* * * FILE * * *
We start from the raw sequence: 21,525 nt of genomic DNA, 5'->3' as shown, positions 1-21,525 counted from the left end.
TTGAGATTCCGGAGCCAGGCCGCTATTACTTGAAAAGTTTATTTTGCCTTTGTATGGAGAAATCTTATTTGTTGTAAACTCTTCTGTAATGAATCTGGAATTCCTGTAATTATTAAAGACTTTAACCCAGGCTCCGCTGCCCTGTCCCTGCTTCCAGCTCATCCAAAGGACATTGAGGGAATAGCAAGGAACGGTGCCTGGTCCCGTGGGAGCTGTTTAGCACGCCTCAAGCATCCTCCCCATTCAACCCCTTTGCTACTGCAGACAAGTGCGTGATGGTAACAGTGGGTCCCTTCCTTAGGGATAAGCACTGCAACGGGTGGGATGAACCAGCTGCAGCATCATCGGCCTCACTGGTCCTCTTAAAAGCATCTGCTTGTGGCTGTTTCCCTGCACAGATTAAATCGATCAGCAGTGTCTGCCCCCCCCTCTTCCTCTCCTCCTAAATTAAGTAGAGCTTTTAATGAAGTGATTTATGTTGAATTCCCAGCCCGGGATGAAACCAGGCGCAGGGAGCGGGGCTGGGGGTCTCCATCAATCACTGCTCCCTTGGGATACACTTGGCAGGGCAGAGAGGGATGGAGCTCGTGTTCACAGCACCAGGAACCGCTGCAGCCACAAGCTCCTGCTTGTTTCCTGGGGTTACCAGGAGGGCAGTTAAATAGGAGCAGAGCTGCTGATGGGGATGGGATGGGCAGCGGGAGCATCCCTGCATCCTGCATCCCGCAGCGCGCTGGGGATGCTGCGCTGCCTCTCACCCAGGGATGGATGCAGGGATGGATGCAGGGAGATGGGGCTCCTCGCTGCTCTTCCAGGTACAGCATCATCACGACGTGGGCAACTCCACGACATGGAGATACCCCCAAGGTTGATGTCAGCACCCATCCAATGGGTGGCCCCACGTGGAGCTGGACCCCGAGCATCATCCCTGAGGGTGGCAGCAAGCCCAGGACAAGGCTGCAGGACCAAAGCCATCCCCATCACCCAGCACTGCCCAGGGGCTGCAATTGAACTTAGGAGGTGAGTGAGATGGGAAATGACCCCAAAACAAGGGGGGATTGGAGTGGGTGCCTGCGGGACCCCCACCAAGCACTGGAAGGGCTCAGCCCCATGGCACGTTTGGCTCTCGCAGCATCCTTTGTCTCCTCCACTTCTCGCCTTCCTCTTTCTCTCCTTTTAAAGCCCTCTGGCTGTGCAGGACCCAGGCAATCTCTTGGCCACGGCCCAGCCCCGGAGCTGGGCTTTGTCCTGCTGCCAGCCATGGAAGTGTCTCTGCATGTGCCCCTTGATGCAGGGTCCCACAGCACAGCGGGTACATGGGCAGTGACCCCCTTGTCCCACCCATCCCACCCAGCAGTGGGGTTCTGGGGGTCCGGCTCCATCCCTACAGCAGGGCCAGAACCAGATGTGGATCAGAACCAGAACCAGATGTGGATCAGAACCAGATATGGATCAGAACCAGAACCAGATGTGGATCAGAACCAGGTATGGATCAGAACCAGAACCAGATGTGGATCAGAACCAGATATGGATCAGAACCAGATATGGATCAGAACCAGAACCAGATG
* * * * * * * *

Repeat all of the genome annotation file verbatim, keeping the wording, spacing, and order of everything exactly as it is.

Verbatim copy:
We start from the raw sequence: 21,525 nt of genomic DNA, 5'->3' as shown, positions 1-21,525 counted from the left end.
TTGAGATTCCGGAGCCAGGCCGCTATTACTTGAAAAGTTTATTTTGCCTTTGTATGGAGAAATCTTATTTGTTGTAAACTCTTCTGTAATGAATCTGGAATTCCTGTAATTATTAAAGACTTTAACCCAGGCTCCGCTGCCCTGTCCCTGCTTCCAGCTCATCCAAAGGACATTGAGGGAATAGCAAGGAACGGTGCCTGGTCCCGTGGGAGCTGTTTAGCACGCCTCAAGCATCCTCCCCATTCAACCCCTTTGCTACTGCAGACAAGTGCGTGATGGTAACAGTGGGTCCCTTCCTTAGGGATAAGCACTGCAACGGGTGGGATGAACCAGCTGCAGCATCATCGGCCTCACTGGTCCTCTTAAAAGCATCTGCTTGTGGCTGTTTCCCTGCACAGATTAAATCGATCAGCAGTGTCTGCCCCCCCCTCTTCCTCTCCTCCTAAATTAAGTAGAGCTTTTAATGAAGTGATTTATGTTGAATTCCCAGCCCGGGATGAAACCAGGCGCAGGGAGCGGGGCTGGGGGTCTCCATCAATCACTGCTCCCTTGGGATACACTTGGCAGGGCAGAGAGGGATGGAGCTCGTGTTCACAGCACCAGGAACCGCTGCAGCCACAAGCTCCTGCTTGTTTCCTGGGGTTACCAGGAGGGCAGTTAAATAGGAGCAGAGCTGCTGATGGGGATGGGATGGGCAGCGGGAGCATCCCTGCATCCTGCATCCCGCAGCGCGCTGGGGATGCTGCGCTGCCTCTCACCCAGGGATGGATGCAGGGATGGATGCAGGGAGATGGGGCTCCTCGCTGCTCTTCCAGGTACAGCATCATCACGACGTGGGCAACTCCACGACATGGAGATACCCCCAAGGTTGATGTCAGCACCCATCCAATGGGTGGCCCCACGTGGAGCTGGACCCCGAGCATCATCCCTGAGGGTGGCAGCAAGCCCAGGACAAGGCTGCAGGACCAAAGCCATCCCCATCACCCAGCACTGCCCAGGGGCTGCAATTGAACTTAGGAGGTGAGTGAGATGGGAAATGACCCCAAAACAAGGGGGGATTGGAGTGGGTGCCTGCGGGACCCCCACCAAGCACTGGAAGGGCTCAGCCCCATGGCACGTTTGGCTCTCGCAGCATCCTTTGTCTCCTCCACTTCTCGCCTTCCTCTTTCTCTCCTTTTAAAGCCCTCTGGCTGTGCAGGACCCAGGCAATCTCTTGGCCACGGCCCAGCCCCGGAGCTGGGCTTTGTCCTGCTGCCAGCCATGGAAGTGTCTCTGCATGTGCCCCTTGATGCAGGGTCCCACAGCACAGCGGGTACATGGGCAGTGACCCCCTTGTCCCACCCATCCCACCCAGCAGTGGGGTTCTGGGGGTCCGGCTCCATCCCTACAGCAGGGCCAGAACCAGATGTGGATCAGAACCAGAACCAGATGTGGATCAGAACCAGATATGGATCAGAACCAGAACCAGATGTGGATCAGAACCAGGTATGGATCAGAACCAGAACCAGATGTGGATCAGAACCAGATATGGATCAGAACCAGATATGGATCAGAACCAGAACCAGATG